Posted on April 23, 2021

“Mourn the dead and fight like hell for the living! “Mother Jones

The Asbestos Disease Awareness Organization (ADAO) joins individuals, trade unions, and organizations around the world for Workers’ Memorial Day on April 28, 2021, for those who have been injured or killed on the job; and for International Workers Day on May 1, 2021, commemorating the historic struggles and gains made by workers and the labor movement. For decades, unions like AFL-CIO have commemorated these important days with activities and awareness events around the world where people are uniting, taking a stand, and making sure their voices are heard.

AFL-CIO said,  On “April 28, we focus on the need to renew the promise of safe jobs for all of America’s workers. We must continue to fight and push forward to ensure safe jobs for all workers through strong unions and strong laws. Each year, thousands of workers are killed and millions more suffer injury or illness because of our jobs. Far too many workers die from preventable hazards and many more workers get sick from exposure to toxic chemicals.”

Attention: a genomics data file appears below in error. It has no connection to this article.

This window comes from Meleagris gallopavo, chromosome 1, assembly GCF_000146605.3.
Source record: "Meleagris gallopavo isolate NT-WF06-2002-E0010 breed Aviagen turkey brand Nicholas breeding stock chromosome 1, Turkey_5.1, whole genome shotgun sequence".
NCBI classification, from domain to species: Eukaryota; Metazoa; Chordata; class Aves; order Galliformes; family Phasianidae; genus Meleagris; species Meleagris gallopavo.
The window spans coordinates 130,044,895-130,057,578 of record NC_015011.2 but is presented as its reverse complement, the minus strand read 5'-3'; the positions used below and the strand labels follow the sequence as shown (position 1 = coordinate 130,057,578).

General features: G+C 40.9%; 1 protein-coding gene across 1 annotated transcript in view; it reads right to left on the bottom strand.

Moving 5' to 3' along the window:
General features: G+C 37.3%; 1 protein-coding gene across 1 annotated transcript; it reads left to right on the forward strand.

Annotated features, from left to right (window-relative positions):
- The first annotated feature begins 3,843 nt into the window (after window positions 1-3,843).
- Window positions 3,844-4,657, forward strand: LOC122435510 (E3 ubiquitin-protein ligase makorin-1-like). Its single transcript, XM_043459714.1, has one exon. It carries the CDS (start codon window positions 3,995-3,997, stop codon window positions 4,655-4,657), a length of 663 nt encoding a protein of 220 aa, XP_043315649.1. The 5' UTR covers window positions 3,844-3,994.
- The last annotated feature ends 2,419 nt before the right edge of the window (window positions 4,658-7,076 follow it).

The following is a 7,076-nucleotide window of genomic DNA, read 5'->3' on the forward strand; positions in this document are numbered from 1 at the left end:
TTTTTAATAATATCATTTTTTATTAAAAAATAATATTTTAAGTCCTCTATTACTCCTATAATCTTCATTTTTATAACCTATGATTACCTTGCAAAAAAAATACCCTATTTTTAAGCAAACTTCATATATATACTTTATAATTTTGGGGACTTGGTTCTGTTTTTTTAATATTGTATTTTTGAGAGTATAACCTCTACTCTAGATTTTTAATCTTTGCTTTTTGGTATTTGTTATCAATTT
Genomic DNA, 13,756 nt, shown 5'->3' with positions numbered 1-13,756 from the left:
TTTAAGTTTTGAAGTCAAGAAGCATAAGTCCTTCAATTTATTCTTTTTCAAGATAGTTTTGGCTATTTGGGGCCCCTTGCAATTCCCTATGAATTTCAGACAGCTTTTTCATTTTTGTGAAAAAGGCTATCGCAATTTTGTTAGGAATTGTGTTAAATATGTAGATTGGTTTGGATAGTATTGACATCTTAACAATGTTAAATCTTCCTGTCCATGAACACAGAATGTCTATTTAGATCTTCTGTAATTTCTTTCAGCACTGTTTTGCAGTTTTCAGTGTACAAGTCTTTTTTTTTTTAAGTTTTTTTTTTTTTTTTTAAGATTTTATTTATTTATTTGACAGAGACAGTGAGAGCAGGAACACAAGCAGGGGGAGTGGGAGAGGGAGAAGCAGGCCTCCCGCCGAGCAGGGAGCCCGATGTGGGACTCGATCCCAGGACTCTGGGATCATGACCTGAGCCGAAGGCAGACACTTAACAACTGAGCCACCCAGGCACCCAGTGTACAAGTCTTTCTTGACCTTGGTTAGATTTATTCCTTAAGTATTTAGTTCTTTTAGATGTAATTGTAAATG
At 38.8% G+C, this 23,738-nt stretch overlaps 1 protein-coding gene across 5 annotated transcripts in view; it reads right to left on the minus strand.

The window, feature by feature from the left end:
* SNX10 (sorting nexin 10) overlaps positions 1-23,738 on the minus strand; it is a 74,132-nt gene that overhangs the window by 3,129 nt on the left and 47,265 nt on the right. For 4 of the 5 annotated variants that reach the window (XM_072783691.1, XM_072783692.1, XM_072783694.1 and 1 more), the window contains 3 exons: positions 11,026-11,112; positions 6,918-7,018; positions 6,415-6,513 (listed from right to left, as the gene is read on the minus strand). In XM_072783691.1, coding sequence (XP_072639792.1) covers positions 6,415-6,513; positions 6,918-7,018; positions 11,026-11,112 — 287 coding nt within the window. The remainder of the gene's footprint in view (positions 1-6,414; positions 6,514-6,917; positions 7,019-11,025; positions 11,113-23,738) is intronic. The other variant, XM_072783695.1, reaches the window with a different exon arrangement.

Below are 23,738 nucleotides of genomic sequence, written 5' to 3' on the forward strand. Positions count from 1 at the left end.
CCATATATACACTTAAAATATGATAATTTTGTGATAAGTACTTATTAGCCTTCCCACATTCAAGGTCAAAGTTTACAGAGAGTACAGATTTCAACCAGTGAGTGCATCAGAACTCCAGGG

According to the World Health Organization, “125 million people in the world are exposed to asbestos at the workplace.” Armed with the facts, we know that knowledge is stronger than asbestos. Through our continued efforts to prevent exposure to asbestos including our recent Asbestos Awareness Week April 1-7 and continued fight for the passage of the Alan Reinstein Ban Asbestos Now Act (ARBAN), we hope to prevent the needless deaths of individuals both in and out of the workplace.

With continued support from AFL-CIO, the American Public Health Association (APHA) and 11 other public health and occupational safety organizations, ADAO is confident that ARBAN will be reintroduced in 2021 to create an asbestos free future for workers across America. 

To follow the conversation online, follow the hashtag #IWMD21. You can also help by signing the petition to ban asbestos now without any loopholes or exemptions, and keep workers safe from the dangers of asbestos.

In solidarity, 

Linda Reinstein

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